CHU provides a seemingly appealing equity story as the only operator to carry the iPhone in the largest mobile market in the world. Given Apple's history of entering markets through an exclusive agreement with a particular mobile carrier and later support other carriers, CHL and CHA will likely both carry the iPhone 5 when it is released (there has been plenty of news in the past few months about Tim Cook meeting with CHL). It still hasn't been disclosed whether CHU will also hold exclusivity for the iPhone 4S, but it is probable that CHA will carry the phone (meaning more competition for CHU for iPhone customers), and perhaps even CHL as well (iPhone would need to be modified into compatibility with the TD-SCDMA standard).
In spite of its fast growth, 3G in China grows from a small base (it accounted for less than 15% of total mobile revenues), and growth will slow meaningfully once China's large cities are penetrated. Meanwhile, nearly 70% of voice-only subscribers subscribe to CHL and are likely to remain loyal, as number portability and thus real competition is not expected to be mandated in the medium term.
The market seems to overlook that many of the new subscribers signed by CHU are not necessarily profitable. In an effort to increase network utilization rates, CHU heavily subsidizes handset purchases (by around 30% of revenues for new subs, implying 5%ish of total sales vs 3% for CHL). As subsidies got out of hand earlier this year, CHU reduced its promotions for iPhones and high-end smart phones and switched the focus toward more entry-level smart phones (low-margin accounts) in order to sustain subscriber growth rates. In spite of these efforts, CHU's 3G subs growth rate continues to slow: if we annualize net adds YTD we get to 21mm adds for 2011, well below guidance of 25mm. All along this process, the thesis drift from the sell side has been absurd. At first it was a great thing to capture the top-end of the market (iPhones), then it was better to penetrate the lower-end and save on subsidies. Eventually, it will become apparent that CHU can choose between high rates of growth or profitability, but not both, and at that point its valuation premium should vanish.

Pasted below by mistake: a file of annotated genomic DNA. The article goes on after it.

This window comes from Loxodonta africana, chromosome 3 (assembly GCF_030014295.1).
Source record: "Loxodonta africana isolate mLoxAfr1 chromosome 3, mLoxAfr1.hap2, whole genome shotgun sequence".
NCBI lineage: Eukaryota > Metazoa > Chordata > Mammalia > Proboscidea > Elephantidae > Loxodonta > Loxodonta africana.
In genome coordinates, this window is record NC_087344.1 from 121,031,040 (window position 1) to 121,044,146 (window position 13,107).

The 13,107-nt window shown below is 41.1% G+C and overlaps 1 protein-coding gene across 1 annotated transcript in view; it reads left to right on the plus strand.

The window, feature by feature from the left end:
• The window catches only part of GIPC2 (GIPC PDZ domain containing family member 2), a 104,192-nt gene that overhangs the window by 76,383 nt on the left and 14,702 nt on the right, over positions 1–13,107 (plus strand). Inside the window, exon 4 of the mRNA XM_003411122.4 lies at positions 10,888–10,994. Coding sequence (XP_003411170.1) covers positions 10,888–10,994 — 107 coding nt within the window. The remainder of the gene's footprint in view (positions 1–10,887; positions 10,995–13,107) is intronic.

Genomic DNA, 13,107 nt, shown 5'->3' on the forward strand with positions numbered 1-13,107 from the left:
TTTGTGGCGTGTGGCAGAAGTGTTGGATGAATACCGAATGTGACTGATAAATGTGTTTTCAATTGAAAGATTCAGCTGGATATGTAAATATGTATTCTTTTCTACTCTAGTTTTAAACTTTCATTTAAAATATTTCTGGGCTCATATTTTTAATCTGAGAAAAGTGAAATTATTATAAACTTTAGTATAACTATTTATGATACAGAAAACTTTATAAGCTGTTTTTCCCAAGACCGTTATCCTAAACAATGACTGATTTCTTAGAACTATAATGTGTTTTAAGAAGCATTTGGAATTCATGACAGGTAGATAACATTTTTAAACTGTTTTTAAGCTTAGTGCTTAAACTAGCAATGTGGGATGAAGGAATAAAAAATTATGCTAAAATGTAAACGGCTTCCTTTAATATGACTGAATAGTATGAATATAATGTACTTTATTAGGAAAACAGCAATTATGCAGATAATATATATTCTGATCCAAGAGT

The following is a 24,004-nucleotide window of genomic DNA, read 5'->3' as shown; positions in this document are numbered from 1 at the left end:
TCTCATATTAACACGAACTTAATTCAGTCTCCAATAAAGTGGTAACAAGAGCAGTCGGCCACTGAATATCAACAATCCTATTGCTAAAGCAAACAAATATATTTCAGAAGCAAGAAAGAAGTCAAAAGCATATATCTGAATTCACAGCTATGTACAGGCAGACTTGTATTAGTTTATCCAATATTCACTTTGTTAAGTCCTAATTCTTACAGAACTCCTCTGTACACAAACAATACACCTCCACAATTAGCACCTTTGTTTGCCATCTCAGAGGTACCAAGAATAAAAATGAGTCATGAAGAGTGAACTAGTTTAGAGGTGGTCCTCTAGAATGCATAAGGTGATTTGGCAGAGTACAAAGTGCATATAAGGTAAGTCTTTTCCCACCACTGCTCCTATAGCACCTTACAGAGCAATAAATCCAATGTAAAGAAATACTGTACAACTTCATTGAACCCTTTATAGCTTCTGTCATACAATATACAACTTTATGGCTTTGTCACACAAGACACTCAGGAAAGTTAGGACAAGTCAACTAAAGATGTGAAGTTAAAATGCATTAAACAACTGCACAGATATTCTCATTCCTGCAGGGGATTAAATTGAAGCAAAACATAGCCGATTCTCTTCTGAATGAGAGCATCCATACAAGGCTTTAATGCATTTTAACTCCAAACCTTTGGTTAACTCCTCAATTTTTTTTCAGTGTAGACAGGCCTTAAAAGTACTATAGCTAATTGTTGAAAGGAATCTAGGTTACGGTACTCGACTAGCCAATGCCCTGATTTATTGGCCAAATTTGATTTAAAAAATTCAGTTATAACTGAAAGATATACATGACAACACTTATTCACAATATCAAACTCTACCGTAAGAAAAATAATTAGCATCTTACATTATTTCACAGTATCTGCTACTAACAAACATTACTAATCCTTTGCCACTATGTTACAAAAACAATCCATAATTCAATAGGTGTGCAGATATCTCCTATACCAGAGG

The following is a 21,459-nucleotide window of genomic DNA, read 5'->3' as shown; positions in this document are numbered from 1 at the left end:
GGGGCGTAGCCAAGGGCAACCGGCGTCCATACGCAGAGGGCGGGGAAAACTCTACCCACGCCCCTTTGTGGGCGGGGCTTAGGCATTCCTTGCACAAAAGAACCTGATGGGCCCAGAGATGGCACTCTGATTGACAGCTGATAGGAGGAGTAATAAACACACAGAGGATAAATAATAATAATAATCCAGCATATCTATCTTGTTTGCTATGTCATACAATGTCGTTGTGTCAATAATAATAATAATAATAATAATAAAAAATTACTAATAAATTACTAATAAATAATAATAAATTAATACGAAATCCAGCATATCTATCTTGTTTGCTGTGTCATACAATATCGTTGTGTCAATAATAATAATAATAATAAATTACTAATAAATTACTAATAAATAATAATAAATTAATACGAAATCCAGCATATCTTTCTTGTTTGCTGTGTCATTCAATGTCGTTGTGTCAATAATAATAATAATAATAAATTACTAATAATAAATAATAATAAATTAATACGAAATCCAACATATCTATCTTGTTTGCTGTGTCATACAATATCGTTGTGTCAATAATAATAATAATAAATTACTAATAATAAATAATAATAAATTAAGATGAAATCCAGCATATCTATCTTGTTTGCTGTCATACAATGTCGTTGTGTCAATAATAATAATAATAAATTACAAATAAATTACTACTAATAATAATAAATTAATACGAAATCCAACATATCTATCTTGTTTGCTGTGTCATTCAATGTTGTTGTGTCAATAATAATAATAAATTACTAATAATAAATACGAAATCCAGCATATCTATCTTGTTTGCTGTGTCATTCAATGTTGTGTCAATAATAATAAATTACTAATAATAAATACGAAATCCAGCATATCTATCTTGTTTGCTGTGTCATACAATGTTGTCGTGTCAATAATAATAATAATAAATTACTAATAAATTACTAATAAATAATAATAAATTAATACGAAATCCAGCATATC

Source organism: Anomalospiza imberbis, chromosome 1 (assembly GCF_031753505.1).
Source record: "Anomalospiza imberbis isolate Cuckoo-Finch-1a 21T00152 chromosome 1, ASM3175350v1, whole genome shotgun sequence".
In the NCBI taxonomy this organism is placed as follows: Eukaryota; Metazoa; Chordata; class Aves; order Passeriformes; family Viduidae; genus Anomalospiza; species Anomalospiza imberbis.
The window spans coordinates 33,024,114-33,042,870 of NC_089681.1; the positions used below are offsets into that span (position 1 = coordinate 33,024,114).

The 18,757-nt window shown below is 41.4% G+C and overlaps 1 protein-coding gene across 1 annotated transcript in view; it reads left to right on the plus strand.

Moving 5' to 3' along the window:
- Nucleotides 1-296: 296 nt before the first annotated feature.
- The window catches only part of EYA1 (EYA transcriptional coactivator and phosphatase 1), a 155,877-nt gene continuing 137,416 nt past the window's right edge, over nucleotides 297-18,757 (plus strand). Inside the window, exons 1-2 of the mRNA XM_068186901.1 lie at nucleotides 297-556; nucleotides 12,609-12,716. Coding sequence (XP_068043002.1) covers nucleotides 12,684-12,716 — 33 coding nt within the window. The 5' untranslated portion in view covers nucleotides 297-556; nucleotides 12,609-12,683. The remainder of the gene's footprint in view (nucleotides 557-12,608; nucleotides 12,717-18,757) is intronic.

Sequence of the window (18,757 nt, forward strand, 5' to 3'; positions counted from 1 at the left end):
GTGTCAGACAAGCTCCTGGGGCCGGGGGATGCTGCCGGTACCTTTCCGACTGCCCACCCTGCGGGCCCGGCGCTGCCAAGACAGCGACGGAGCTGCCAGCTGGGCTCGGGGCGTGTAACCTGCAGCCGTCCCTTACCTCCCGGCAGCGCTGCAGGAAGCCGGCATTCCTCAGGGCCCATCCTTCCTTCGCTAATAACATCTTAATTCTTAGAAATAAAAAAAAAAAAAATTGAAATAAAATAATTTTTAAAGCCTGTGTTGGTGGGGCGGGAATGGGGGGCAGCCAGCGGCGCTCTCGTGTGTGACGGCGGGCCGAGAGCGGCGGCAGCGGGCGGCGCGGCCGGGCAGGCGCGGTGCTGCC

China Mobile (CHL) is the lower-growth, boring 800-lbs gorilla in the Chinese telecoms market, but there are advantages that come with that. It has by far the largest distribution network in the country, the highest brand recognition, and the best customer support. CHL would not be losing relative market share at these rates if it weren't for the heavy subsidies CHA and CH are giving out, and for the government-driven technological disparity. The government was aware that it was putting CHL at a disadvantage with the TD-SCDMA technology, but it also entrusted CHL with developing the home-grown 4G TD-LTE technology. Chinese officials want the local technology to be commercially viable, so they are unlikely to push further towards reducing CHL's market share.
The different ownership model of the cell phone tower networks leads to higher capex intensity for CHU, which the market seems to overlook: while CHL pays a leasing fee to its parent company, which owns the towers, CHU owns the towers itself and thus has to foot the bill up front for rolling out its network. With CHU spending nearly 130% of its EBITDA in capex, its free cash flow profile is much worse than CHL, which only spent 53% of EBITDA in capex. Note that CHL's margin advantage holds even after incurring for the network-leasing fees it incurs.
CHU regains momentum in subscriber adds. Likely more headline risk than a real earnings driver, as subscriber growth acceleration would likely be driven by subsidies again (CHU just re-instated its 286 subsidy plan again in September after having withdrawn it).
Delays in the roll-out of CHL's 4G technology could extend CHU's window of opportunity a bit longer and allow it to capture a larger relative share of the market.
CHL does something dumb with its huge cash pile (in the past it's put $6bn into buying a stake in SPD Bank, or $2bn into the mobile business in Pakistan).
CHU subscriber growth continues to slow/misses 2011 guidance
CHL or CHA announce deal with Apple to distribute the iPhone